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The Inuagural Juneteeth Festivity

"For the first time since they were woven into my skin, I was unashamed of the scars that coiled across my hand"

Published onApr 25, 2024
The Inuagural Juneteeth Festivity

Photo by Clement Eastwood: Pexels.com

Freedom, 
forever a word of ghost stories and rumor hearsay,
now was tangible, arriving in the form of men in blue fatigues,
who marched into town and gave decrees, and played a bugle,
that I imagined, sounds like the horn Gabriel will play on Judgement Day, 
when all humans are recognized, and all souls are constituted into being. 
For the first time since they were woven into my skin,
I was unashamed of the scars that coiled across my hand,
and extended my palm to one of the soldiers, who greeted me.
The owners of these lands, and their field breakers and taskmasters, 
stomped back into their castles.
The soldiers, with their orders, summoned jubilee,
and we toasted and ate from fruit jars,
prayed at the graves of our ancestors,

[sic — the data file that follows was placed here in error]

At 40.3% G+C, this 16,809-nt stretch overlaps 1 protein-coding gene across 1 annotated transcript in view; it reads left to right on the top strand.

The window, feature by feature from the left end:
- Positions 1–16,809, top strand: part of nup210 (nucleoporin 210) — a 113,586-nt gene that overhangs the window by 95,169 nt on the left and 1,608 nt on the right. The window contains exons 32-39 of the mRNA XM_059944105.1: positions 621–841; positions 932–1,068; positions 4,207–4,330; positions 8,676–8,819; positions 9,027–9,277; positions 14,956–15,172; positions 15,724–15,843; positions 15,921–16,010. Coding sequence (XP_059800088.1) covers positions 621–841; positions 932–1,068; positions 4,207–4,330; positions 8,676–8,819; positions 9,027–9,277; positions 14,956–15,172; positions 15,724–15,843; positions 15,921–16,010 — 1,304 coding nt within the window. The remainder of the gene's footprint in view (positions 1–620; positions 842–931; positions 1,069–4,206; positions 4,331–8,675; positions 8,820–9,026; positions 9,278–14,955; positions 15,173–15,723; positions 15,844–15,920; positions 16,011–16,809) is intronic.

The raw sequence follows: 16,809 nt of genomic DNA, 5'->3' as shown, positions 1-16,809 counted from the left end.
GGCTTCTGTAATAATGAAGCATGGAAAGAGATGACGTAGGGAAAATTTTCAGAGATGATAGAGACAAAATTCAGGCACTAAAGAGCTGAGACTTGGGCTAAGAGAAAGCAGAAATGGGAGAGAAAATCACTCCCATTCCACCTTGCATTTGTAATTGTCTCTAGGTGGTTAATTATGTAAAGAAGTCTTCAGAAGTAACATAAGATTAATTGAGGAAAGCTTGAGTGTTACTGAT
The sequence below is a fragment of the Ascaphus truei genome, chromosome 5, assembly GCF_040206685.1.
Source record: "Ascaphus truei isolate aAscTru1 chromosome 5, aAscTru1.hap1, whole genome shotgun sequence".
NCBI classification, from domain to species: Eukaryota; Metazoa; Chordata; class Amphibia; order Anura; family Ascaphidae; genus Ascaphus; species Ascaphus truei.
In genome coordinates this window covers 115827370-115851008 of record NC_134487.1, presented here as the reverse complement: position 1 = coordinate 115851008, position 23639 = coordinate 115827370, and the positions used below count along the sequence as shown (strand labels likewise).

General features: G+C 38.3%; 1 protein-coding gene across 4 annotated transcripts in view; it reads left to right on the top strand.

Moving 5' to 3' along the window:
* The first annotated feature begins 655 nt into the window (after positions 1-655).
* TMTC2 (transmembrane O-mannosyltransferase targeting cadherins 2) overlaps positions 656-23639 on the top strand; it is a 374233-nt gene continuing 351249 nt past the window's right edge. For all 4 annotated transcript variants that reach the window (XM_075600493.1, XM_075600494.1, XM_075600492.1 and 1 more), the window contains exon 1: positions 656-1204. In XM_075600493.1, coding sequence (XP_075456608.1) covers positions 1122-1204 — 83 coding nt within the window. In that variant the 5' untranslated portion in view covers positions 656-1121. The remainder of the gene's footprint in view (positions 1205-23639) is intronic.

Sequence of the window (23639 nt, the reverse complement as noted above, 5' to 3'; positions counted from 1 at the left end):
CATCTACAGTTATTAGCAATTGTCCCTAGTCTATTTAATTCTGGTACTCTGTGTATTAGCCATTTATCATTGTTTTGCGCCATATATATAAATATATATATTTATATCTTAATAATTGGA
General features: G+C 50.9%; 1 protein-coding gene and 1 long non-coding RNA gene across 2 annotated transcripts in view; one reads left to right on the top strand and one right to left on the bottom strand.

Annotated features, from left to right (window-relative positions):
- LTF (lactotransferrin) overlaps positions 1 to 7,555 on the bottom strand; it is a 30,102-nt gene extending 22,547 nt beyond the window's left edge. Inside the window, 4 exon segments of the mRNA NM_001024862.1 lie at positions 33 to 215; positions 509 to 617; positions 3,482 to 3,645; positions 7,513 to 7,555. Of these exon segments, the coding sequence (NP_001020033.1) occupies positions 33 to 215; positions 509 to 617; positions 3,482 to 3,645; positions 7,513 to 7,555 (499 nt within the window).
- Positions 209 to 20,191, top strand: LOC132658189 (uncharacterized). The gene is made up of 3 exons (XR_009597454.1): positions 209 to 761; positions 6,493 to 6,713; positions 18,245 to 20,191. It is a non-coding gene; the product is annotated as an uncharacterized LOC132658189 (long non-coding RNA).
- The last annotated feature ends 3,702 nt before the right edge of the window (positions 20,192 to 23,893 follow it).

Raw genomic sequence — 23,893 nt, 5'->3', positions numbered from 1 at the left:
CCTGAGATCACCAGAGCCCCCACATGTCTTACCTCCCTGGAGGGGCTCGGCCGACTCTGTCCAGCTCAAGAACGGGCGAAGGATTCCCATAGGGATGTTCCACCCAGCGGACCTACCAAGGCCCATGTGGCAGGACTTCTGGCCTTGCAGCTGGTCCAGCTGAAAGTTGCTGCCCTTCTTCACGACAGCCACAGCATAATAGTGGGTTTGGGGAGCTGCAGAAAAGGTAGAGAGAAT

hugged our children, and danced to songs of the gospels.
And still, in what felt like resurrection from handmade saviors,
I could not help but ask myself,
what will tomorrow bring…


Matthew Johnson is the author of, Shadow Folks and Soul Songs (Kelsay Books) and Far from New York Star (NYQ Press). He has a forthcoming chapbook scheduled for a late 2024 release through Finishing Line Press. His poetry has appeared in The Amistad, Hudson Valley Writers Guild, London Magazine, Maryland Literary Review, Northern New England Review, Up the Staircase Quarterly, and elsewhere. A recipient of Pushcart Prize and Best of the Net nominations, he is the managing editor of The Portrait of New England and the poetry editor of The Twin Bill.

Website: www.matthewjohnsonpoetry.com

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